Light Paintings Illustrate WiFi Networks for You

Light painting WiFi has given form to an ignored part of the urban environment: the many wireless signals, radio waves and text messages passing unperceived through the air we breathe and move around in. A group in Oslo made some of the networks visible to our naked eye and I detail exactly how this was done below. The reason this interests me is that for a long time I’ve been concerned with how these signals effect us, our bones and possibly due to the high amount of water content in our body, our own electrical signals which are the manner in which the body transmits its own messages as part of its everyday function.

This concern had always been present. When teaching English in India, we used a newspaper article on how primary schools had banned wireless from school grounds, going back to cabled internet to protect the children. Studies had shown that children, with their softer and as yet unformed bones, were susceptible to some kind of damage from the microwaves in WLANS and Wifi that no one seemed to want to explicitly give a name to in the media.
 
Years later came studies of bees, birds using inbuilt navigational techniques to fly from UK to Africa, and these being destroyed by our polluting the air with masses of different signals. Also those going up to adjust the Resonance 104.4FM broadcast aerial were warned to wear standard LEAD PANTS by the building managers, to protect their private parts while they were in top of the building as the concentration of radio waves and mobile phone masts up there are harmful.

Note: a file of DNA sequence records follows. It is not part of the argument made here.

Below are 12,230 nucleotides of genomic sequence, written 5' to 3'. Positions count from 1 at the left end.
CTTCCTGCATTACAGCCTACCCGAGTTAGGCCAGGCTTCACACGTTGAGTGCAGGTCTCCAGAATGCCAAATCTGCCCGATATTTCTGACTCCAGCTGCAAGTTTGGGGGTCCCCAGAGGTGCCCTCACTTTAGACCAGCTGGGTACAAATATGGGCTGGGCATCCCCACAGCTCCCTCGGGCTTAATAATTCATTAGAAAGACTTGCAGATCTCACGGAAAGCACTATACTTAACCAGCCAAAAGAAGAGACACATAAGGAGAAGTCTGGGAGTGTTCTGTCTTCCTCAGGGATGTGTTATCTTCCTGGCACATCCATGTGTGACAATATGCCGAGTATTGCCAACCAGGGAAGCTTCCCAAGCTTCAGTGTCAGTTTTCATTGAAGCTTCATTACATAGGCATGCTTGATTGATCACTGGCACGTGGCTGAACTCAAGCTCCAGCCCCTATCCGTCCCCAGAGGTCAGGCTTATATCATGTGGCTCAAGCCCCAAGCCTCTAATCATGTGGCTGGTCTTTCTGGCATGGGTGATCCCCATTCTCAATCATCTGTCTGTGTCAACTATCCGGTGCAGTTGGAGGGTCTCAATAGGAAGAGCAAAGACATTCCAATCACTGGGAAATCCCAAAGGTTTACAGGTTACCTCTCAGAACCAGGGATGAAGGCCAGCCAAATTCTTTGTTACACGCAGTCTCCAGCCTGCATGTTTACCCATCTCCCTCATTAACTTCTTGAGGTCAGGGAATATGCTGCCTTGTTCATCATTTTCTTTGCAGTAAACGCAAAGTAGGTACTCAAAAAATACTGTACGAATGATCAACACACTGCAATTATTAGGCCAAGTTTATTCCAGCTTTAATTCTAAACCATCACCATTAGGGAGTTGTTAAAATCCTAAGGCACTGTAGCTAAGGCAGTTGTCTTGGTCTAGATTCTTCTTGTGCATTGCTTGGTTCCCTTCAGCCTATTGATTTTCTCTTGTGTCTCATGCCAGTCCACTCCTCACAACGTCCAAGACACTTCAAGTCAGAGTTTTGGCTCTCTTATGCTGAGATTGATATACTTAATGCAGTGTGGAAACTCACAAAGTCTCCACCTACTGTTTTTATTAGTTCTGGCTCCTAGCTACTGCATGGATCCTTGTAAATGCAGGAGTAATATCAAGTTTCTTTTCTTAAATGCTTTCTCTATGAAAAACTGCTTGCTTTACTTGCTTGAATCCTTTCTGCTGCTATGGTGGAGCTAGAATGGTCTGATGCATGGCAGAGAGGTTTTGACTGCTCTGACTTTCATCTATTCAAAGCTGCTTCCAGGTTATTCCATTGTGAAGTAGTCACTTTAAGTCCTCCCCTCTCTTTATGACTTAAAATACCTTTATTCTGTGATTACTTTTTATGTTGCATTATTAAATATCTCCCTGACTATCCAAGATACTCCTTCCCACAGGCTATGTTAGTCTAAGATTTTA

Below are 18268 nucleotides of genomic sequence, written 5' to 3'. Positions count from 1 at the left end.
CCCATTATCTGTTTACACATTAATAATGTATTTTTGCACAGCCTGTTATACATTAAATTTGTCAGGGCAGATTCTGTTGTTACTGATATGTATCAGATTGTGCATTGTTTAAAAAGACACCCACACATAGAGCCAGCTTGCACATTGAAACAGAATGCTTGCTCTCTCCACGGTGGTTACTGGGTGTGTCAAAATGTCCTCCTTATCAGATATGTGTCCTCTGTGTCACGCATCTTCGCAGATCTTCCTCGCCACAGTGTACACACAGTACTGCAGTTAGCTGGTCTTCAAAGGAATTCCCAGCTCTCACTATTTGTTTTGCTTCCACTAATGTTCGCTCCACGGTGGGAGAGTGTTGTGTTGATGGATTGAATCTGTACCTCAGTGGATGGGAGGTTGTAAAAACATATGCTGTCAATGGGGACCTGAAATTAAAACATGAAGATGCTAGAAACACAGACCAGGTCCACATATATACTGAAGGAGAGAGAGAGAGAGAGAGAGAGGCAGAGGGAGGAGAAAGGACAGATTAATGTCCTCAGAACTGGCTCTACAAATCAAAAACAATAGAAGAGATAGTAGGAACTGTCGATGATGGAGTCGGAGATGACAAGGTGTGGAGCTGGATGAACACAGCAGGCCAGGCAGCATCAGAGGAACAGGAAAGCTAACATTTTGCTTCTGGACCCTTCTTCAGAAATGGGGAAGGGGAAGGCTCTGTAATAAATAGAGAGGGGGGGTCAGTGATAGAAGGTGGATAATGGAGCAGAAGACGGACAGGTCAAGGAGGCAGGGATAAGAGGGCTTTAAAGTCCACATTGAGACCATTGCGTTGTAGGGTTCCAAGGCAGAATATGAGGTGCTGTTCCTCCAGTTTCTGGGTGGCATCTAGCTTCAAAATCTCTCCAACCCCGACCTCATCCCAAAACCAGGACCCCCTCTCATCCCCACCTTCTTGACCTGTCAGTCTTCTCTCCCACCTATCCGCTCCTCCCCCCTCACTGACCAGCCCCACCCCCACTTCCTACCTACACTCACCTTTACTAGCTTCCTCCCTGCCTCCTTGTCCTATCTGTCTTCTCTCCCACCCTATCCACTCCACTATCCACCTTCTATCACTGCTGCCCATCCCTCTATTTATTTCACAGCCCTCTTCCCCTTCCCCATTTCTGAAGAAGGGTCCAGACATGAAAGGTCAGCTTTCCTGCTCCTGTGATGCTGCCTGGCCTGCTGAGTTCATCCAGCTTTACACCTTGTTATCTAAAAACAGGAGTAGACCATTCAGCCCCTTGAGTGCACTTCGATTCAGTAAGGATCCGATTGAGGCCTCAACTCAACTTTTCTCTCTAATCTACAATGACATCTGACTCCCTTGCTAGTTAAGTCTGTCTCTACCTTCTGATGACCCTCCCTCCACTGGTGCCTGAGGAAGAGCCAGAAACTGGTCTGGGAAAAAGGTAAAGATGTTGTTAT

The questions remain unanswered and I am not appeased by those studies that ‘prove’ there is no harm in this collective effect of the various signals we are creating on our bodies.  Often those quoting the study have a vested interest in the outcome of the study. Just to think of the sheer mass of information passing through the air right now as I sit here makes me dizzy.

So it is with interest that I republish this video, where yet again art shows rather than tells about a topic we are not yet concluded on. The system these three have created explores the actual presence in the air of wireless signals in the eerie setting of a snowy Oslo.

The group attached 80 lights to a 4 meter long measuring rod with a WiFi antenna on it so that the lights respond to the Received Signal Strength (RSSI) of a WiFi network. The pole becomes a giant paintbrush, as long exposure allows it to light paint various WiFi signals around Oslo, creating a 4 meter tall line graph that reveals this presence in the air. Nice one, Timo Arnall, Einar Sneve Martinussen, and Jørn Georg.


Immaterials: Light painting WiFi from Timo on Vimeo.

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